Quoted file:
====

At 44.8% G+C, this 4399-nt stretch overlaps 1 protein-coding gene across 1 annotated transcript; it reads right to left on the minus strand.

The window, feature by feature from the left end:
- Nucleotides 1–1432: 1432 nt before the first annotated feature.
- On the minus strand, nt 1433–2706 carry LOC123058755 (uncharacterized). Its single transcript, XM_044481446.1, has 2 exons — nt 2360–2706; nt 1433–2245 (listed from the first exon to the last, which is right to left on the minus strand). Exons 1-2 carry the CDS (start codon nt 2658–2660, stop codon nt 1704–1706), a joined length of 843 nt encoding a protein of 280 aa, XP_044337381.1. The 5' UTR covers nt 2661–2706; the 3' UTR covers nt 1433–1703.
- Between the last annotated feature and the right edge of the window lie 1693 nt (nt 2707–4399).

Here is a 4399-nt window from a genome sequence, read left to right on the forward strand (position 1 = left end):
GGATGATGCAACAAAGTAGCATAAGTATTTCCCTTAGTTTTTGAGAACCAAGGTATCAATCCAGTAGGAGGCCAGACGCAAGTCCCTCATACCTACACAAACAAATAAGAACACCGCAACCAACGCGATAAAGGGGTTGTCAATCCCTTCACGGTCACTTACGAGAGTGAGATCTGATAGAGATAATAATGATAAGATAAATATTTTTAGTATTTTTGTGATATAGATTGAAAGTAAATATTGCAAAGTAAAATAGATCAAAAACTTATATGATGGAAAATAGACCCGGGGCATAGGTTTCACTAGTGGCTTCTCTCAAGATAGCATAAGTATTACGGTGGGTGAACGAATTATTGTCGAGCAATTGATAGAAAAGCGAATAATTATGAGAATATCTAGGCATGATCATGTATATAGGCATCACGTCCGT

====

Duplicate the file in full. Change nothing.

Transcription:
At 44.8% G+C, this 4399-nt stretch overlaps 1 protein-coding gene across 1 annotated transcript; it reads right to left on the minus strand.

The window, feature by feature from the left end:
- Nucleotides 1–1432: 1432 nt before the first annotated feature.
- On the minus strand, nt 1433–2706 carry LOC123058755 (uncharacterized). Its single transcript, XM_044481446.1, has 2 exons — nt 2360–2706; nt 1433–2245 (listed from the first exon to the last, which is right to left on the minus strand). Exons 1-2 carry the CDS (start codon nt 2658–2660, stop codon nt 1704–1706), a joined length of 843 nt encoding a protein of 280 aa, XP_044337381.1. The 5' UTR covers nt 2661–2706; the 3' UTR covers nt 1433–1703.
- Between the last annotated feature and the right edge of the window lie 1693 nt (nt 2707–4399).

Here is a 4399-nt window from a genome sequence, read left to right on the forward strand (position 1 = left end):
GGATGATGCAACAAAGTAGCATAAGTATTTCCCTTAGTTTTTGAGAACCAAGGTATCAATCCAGTAGGAGGCCAGACGCAAGTCCCTCATACCTACACAAACAAATAAGAACACCGCAACCAACGCGATAAAGGGGTTGTCAATCCCTTCACGGTCACTTACGAGAGTGAGATCTGATAGAGATAATAATGATAAGATAAATATTTTTAGTATTTTTGTGATATAGATTGAAAGTAAATATTGCAAAGTAAAATAGATCAAAAACTTATATGATGGAAAATAGACCCGGGGCATAGGTTTCACTAGTGGCTTCTCTCAAGATAGCATAAGTATTACGGTGGGTGAACGAATTATTGTCGAGCAATTGATAGAAAAGCGAATAATTATGAGAATATCTAGGCATGATCATGTATATAGGCATCACGTCCGT